June 10th, 2013
Nottingham academics won a gold medal at the 100th RHS Chelsea Flower Show.
Researchers from the School of Biosciences — exhibiting for the first time — won the Best RHS Environment Exhibit Award.
Food for the Future showcased plant and crop research by Nottingham bioscientists to meet the challenges of feeding a growing world population.
Dr Sean Mayes said: “We are delighted to be awarded the gold — it shows that the judges have appreciated what we are trying to do to communicate our research to the public by putting the science into plain English.
“It’s my first time at Chelsea and it’s quite an eye-opening experience. We have met lots of people and visitors to our stand have been so enthusiastic and interested in learning more about the work we are doing at Nottingham.”
Celebrity gardener Alan Titchmarsh presented the University team, which also included Dr Katie Mayes and research fellow Saoirse Tracy, with their gold medal.
He said: “Ten exhibits made up the environmental display reflecting the fact that gardeners have become more environmentally aware.
“The category winner was The University of Nottingham and its Food for the Future stand, which showcases the latest plants and crops research including visions for the future of global food security.
“Gardening isn’t just about watering, mowing and getting wet in the winter, it’s about research and making sure we have food to eat and that we continue to produce food and to understand and control pests and disease.”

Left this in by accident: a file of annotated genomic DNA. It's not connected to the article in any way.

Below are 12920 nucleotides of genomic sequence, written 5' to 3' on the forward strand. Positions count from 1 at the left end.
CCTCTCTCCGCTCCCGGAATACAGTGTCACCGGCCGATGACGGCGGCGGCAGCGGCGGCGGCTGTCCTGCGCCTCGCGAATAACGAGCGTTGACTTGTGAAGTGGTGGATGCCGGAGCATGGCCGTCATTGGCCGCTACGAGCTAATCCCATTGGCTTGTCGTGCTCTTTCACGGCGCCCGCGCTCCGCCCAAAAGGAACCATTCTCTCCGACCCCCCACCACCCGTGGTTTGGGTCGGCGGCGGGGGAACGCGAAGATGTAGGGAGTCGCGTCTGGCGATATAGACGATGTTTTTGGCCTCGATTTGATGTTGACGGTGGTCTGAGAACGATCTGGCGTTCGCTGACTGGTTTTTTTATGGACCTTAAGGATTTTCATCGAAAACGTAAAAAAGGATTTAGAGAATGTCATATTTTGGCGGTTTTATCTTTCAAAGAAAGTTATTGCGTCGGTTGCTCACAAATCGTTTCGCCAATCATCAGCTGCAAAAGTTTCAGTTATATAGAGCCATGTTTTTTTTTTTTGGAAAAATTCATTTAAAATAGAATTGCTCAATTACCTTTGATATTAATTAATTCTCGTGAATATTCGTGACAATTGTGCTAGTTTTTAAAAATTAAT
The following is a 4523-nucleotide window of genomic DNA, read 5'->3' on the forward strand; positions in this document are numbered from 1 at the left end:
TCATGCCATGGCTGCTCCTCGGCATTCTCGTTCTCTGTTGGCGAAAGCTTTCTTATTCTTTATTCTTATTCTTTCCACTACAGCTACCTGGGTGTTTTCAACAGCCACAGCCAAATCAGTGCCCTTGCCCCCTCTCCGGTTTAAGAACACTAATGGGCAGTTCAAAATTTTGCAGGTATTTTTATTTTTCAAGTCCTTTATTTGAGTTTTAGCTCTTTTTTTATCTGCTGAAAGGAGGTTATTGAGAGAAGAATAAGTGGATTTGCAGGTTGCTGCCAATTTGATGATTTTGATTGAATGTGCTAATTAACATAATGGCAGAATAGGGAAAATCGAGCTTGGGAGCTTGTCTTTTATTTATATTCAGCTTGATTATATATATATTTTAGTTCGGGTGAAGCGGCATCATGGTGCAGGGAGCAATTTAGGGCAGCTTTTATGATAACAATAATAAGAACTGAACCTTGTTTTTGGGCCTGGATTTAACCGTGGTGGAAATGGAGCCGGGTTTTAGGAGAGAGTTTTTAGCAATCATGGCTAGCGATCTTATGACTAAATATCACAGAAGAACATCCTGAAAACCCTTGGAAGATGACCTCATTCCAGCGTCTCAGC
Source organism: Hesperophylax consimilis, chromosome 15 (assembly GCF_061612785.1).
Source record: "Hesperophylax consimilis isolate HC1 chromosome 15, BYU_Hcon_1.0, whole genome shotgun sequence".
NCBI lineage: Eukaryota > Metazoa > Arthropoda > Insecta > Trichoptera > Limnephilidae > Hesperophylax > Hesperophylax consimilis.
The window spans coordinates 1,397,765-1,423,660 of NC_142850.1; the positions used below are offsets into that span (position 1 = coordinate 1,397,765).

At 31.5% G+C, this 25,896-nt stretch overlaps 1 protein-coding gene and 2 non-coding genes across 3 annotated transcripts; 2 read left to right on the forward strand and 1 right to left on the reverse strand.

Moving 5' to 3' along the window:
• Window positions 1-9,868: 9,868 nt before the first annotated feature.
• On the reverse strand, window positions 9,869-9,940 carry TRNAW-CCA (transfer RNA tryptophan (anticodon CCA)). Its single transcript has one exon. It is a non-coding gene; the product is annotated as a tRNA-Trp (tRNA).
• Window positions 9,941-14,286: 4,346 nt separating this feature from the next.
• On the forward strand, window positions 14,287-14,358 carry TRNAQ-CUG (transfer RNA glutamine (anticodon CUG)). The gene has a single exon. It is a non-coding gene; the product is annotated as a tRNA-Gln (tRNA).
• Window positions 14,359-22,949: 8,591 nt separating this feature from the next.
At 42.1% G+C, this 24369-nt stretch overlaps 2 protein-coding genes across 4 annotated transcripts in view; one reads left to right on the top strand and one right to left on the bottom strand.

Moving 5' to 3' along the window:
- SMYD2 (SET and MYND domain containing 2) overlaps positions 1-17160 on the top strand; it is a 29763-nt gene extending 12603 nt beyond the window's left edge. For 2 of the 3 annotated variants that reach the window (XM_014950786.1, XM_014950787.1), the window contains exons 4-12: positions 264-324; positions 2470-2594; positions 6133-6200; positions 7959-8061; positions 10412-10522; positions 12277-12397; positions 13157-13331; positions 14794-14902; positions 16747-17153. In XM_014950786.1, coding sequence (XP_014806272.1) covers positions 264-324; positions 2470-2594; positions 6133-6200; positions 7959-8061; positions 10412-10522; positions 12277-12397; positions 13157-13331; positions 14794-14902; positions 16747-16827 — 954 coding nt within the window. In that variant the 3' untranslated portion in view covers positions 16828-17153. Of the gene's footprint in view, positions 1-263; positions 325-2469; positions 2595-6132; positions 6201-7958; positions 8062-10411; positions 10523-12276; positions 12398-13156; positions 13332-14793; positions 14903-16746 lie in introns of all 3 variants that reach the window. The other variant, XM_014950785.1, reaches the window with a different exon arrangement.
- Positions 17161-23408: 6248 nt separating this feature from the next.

David Hazelgrove, RHS Council member and a member of the judging panel, said: “The stand relayed a very important message by clear and easily accessible means and people will take something away from their visit to the show.”
Professor Neil Crout, head of the School of Biosciences, said: “Achieving global food security is the one of the most pressing issues facing the world today. Through sustained research our work is focused on developing crops that will feed our growing world population, using fewer of the earth’s precious resources. This project is an excellent opportunity to showcase the School of Biosciences significant contribution to ensuring food for the future.”
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